It passed the Assembly's Banking and Finance Committee on Monday and will be taken up by the full Assembly in May.

Lieu, who's seen his previous financial literacy bills spiked, is confident this version – which relies on nonprofits and businesses for funding – will get signed.

"The scale of the financial and mortgage crisis is so large … and there's realization it would have been mitigated if more citizens were financially literate," he said.

He and others would like to see the state require schools to offer instruction in personal money matters, like how to buy a car, get a mortgage, save and invest. "No one is taught this information in school," Lieu added.

"Because of our own economic issues, California is probably not going to see anything mandated in the near term," said Karen Anderson, president of the California Jumpstart Coalition.

But "awareness is growing," she added. "More parents want to be sure their kids don't get into the same kind of problems they are having with mortgages and credit cards."

In classrooms like Pesci's, the financial message is spreading.

Warning that "tons of companies will be soliciting you" for credit cards, car loans and other debt vehicles, Tri Counties' branch manager in Elk Grove advised the Laguna Creek students to be careful financially.

"You're lucky. You'll start off with a clean slate," said Jaena Nakagawa, noting that a credit score can take years to build but only 30 days to destroy.

To stay financially fit, she recommended: tallying daily expenses in a checkbook; saving up for big purchases, rather than running up a credit card balance; paying bills on time; and avoiding bank overdraft fees that'll cause "a $2 bottle of water to eventually cost you $40."

She also offered a cautionary tale from her bank: a young customer who was so awash in credit card debt he filed for bankruptcy – before he was old enough to drink.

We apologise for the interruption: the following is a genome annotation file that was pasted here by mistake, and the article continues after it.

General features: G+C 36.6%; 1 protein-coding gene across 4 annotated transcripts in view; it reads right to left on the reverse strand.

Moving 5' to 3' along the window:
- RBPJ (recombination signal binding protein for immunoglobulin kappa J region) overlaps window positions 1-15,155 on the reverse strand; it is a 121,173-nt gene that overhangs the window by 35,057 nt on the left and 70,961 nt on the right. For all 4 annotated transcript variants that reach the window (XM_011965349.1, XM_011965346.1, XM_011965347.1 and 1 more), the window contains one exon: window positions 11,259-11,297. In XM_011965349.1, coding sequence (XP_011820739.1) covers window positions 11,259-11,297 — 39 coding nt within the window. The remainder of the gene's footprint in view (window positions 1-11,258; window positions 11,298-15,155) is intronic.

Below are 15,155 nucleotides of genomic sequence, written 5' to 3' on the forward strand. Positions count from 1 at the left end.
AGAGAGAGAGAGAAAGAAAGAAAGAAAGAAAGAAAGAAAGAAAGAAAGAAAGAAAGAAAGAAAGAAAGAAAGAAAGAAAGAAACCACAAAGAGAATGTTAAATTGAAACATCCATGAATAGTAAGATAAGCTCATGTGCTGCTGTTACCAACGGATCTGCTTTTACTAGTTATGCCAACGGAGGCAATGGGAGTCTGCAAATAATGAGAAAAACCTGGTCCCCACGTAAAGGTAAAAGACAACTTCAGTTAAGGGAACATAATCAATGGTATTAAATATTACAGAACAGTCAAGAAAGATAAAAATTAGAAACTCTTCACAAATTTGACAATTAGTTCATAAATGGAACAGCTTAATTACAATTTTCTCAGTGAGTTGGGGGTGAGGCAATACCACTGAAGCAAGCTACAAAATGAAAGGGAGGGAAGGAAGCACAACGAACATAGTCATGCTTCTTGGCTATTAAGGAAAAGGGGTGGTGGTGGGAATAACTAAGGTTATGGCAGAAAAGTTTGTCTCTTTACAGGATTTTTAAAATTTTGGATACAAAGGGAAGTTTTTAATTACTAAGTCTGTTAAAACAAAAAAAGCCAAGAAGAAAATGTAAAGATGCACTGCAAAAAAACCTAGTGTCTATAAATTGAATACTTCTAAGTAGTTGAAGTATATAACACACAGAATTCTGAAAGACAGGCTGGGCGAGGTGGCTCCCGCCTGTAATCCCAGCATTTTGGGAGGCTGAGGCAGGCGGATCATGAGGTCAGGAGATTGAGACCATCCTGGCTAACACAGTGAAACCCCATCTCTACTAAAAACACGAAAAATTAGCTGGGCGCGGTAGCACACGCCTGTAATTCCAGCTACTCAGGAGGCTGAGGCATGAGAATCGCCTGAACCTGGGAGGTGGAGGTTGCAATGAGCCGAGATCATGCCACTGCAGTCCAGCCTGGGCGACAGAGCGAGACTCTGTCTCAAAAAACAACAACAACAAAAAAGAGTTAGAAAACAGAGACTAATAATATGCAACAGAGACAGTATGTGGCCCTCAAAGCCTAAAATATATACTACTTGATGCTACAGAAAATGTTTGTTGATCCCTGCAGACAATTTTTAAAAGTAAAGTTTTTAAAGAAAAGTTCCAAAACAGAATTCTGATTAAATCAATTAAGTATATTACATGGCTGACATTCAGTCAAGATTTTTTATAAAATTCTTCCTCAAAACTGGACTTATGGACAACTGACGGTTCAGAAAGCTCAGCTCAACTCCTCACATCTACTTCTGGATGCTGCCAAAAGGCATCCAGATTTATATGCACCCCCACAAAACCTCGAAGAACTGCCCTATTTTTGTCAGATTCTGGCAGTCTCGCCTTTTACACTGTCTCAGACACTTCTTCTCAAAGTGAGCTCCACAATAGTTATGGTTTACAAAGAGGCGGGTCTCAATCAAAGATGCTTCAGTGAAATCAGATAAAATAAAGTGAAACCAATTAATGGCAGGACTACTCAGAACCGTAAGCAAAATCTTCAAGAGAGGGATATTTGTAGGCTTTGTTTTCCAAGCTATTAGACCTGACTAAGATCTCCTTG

Judging by the hands raised and questions asked, the money management messages are sinking in.

Jasmine Shelmire, 18, is working at a McDonald's outlet to help pay for attending Sacramento State next fall. Her takeaway from Wednesday's session?

"Don't be afraid to ask questions and be sure you fully understand the financial product you're getting," she said.

For many of these students, the economy's bigger lessons are playing out right before their eyes.

Talisha Lowe, who plans to study nursing at San Jose State University next fall, says foreclosures in her Elk Grove neighborhood have already forced some neighbors from their homes. And some friends have the grades – but not the money – to attend a four-year college.

But Lowe, who said her mom's "a great budgeter" and taught her to set aside 10 percent of her allowance for savings and 10 percent for tithing, feels prepared.

"I want to do things in life," said Lowe, whose dream is to work in neonatology, "without being held down by debt and credit card problems."

Have a personal finance question? Contact The Bee's Claudia Buck at (916) 321-1968.